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Thailand Tours

Away from the crowds, Thailand is a land of unexpected delights, blessed with some of the finest beaches in the world and one of the most cosmopolitan cities in Asia. The little explored Mekong landscapes of the Khorat Plateau also offer the intrepid visitor some of the most authentic cultural experiences anywhere in South East Asia.

Tours in Thailand

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Things to See & Do

  • Bangkok


    Thailand’s bustling capital lies besides the busy waters of the Chao Phraya River, where it began its life as a small trading outpost of the powerful Ayutthaya Kingdom. Today it is one of the most dynamic cities, whose colourful streets and meandering canals are littered with spectacular monuments to its dazzling past, including the impressive Grand Palace, the famous reclining Buddha of Wat Pho and the iconic Temple of Dawn.

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  • Grand Palace

    Grand Palace

    If there is one must-see sight that no visit to Bangkok would be complete without, it's the dazzling, spectacular Grand Palace, undoubtedly the city's most famous landmark. Built in 1782 - and for 150 years the home of the Thai King, the Royal court and the administrative seat of government - the Grand Palace of Bangkok is a grand old dame indeed, that continues to have visitors in awe with its beautiful architecture and intricate detail, all of which is a proud salute to the creativity and craftsmanship of Thai people.

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  • Chiang Mai

    Chiang Mai

    Chiang Mai lies along the Ping River, set before a dramatic backdrop of some of Thailand’s highest mountains. Strategically important, along ancient trade routes, the city developed to become the capital of the Lannathai Kingdom, developing a cultural and commercial significance that is still evident today. Hosting a wealth of festivals throughout the year, the city contains over 300 temples including the majestic hilltop setting of Doi Suthep.

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  • Chiang Rai

    Chiang Rai

    The northern most of Thailand’s provinces, Chiang Rai lies along the Mae Kok River, within the confines of the infamous Golden Triangle, where Thailand, Laos and Myanmar converge. The first capital of the Lannathai kings, it contains rich reminders of its regal heritage, with temples and palaces dotted around the city. Home to a number of ethnic villages and several hill tribes, it is a fascinating region to discover Thailand’s diverse cultural traditions.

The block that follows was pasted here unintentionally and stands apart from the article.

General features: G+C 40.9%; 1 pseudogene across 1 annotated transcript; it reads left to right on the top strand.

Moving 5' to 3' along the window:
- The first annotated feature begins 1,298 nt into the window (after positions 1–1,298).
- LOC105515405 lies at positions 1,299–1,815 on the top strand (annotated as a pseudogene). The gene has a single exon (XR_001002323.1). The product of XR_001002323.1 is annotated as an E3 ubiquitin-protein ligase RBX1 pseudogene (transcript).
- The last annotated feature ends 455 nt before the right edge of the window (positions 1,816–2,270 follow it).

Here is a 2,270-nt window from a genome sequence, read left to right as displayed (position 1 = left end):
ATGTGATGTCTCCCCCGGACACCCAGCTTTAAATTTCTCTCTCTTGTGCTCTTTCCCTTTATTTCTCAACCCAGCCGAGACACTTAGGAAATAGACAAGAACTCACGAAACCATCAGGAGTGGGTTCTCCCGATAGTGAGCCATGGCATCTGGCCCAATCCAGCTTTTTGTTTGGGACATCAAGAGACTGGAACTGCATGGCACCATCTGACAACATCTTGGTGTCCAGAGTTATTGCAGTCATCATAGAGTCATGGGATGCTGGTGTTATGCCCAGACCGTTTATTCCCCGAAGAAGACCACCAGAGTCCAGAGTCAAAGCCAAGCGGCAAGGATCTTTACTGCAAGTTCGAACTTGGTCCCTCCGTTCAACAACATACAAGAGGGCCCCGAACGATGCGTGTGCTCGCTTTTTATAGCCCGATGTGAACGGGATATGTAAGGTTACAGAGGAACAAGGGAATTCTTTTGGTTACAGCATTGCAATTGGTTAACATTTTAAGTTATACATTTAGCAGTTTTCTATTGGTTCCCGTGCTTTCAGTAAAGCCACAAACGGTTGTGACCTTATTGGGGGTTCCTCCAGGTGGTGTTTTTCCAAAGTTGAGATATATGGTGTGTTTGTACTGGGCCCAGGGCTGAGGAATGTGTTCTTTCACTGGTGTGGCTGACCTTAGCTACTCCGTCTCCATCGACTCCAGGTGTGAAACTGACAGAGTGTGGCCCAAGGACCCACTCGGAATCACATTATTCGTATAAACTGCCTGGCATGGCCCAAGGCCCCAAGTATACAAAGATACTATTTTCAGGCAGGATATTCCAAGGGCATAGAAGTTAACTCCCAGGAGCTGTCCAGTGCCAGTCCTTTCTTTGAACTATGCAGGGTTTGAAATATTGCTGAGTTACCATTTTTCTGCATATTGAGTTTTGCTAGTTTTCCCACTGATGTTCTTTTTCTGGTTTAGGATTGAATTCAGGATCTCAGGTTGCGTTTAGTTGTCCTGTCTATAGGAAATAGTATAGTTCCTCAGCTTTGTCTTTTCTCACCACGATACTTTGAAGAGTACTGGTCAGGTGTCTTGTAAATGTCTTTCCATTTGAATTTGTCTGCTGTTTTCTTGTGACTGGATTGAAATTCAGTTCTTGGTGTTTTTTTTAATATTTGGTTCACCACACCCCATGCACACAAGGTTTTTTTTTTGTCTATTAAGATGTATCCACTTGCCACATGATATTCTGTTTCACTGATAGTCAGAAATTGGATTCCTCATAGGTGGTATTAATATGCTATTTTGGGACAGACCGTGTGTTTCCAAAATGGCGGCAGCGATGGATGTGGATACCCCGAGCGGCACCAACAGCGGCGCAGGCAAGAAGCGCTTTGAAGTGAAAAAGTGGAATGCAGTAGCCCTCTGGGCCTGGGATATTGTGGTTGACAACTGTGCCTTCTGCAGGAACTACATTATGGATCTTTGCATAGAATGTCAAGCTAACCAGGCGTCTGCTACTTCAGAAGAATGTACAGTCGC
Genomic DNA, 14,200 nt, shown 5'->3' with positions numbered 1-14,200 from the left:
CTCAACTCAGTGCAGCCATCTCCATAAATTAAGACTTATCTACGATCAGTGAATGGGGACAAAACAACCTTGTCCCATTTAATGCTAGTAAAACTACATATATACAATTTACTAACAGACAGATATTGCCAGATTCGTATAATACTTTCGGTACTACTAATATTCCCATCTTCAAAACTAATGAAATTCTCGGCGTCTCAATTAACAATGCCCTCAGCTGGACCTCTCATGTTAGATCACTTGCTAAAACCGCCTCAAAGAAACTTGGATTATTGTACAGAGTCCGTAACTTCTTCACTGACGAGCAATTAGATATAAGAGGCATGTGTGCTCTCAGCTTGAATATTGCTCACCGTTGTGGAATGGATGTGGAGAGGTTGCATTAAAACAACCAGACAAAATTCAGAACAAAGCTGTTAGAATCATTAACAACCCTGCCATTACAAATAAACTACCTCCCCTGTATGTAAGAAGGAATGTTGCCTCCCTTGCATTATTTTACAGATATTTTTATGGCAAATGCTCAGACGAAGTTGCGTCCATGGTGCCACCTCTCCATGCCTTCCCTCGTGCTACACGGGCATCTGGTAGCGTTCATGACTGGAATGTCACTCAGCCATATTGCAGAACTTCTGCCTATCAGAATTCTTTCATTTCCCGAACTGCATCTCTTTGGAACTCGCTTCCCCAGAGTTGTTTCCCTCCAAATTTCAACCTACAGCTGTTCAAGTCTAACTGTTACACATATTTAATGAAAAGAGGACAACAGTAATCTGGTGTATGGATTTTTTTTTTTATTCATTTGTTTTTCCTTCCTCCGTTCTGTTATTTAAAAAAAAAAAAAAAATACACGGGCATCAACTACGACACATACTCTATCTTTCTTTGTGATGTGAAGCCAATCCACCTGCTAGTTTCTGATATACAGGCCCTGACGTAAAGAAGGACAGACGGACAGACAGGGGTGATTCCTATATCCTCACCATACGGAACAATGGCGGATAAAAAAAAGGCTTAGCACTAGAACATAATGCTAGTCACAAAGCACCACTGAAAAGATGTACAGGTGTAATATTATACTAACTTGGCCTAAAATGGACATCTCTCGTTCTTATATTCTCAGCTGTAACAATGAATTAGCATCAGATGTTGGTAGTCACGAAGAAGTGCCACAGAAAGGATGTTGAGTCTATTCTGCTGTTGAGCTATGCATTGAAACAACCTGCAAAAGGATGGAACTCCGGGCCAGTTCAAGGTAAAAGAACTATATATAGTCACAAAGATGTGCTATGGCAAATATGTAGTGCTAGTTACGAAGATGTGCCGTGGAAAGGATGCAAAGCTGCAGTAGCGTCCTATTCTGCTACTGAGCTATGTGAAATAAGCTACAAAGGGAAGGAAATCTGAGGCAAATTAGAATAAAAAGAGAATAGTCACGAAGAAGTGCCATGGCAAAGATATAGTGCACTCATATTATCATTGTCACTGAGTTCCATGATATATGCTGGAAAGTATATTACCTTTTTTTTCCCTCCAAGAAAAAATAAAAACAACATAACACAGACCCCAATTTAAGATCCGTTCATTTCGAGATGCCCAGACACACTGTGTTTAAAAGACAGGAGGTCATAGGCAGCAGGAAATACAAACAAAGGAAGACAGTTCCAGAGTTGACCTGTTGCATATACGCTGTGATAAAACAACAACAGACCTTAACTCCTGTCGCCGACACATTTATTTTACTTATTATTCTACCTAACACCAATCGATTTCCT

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  • Eastern & Oriental Express Train

    Eastern & Oriental Express Train

    Experience the beauty of South East Asia from the unequalled luxury of the Eastern & Oriental Express train. A celebration of Asian tradition, the ‘E & O’ has been built with meticulous attention to detail by master craftsmen, and offers exquisite private compartments, a cuisine combining the best of East and West, and first class service. At its maximum length, the Eastern and Oriental Express consists of 22 carriages, including two restaurant cars, a bar car, boutique and reading room. The Observation car is at the end of the train and everywhere else is centrally air-conditioned.

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  • River Kwai

    River Kwai

    Lying to the west of Bangkok, the mountainous landscapes of Kanchanaburi present the visitor with some of Thailand’s most scenic vistas, including several of the country’s largest waterfalls, Neolithic cave dwellings and the most extensive network of wildlife sanctuaries in the region. The city itself is located at the confluence of the Khwae Noi and Khwae Yai Rivers, the setting for the notorious Death Railway and its infamous bridge, where close by, the graves of nearly 2,000 POWs still occupy the Chong Kai Cemetery. A visit to the region can be combined with a trip aboard the RV River Kwai, a teak riverboat with 10 air-conditioned en suite cabins, whose daily excursions open up these remarkable landscapes and attractions.

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  • Krabi


    Relax on some of the most picturesque beaches in Thailand. The bays around Krabi features some fantastic Limestone Cliffs that make Krabi world renowned.

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  • Local Markets

    Local Markets

    The bustling chaos of a local market presents the opportunity to experience the true tastes and smells of Thailand. Combining a visit with a local cookery class provides the chance to learn something about local flavours too.Purchasing fresh produce and spices that will turn into a delightful culinary treat with local know how is an opportunity not to be missed.

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  • Mae Sai

    Mae Sai

    Mai sai has the honour of being Thailand's northern most town and is a great staging post for further exploration of the Golden Triangle, Doi Tung and Mae Salong. It offers a unique insight nto border life being one of the few border crossings into Myanmar.

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  • Ayutthaya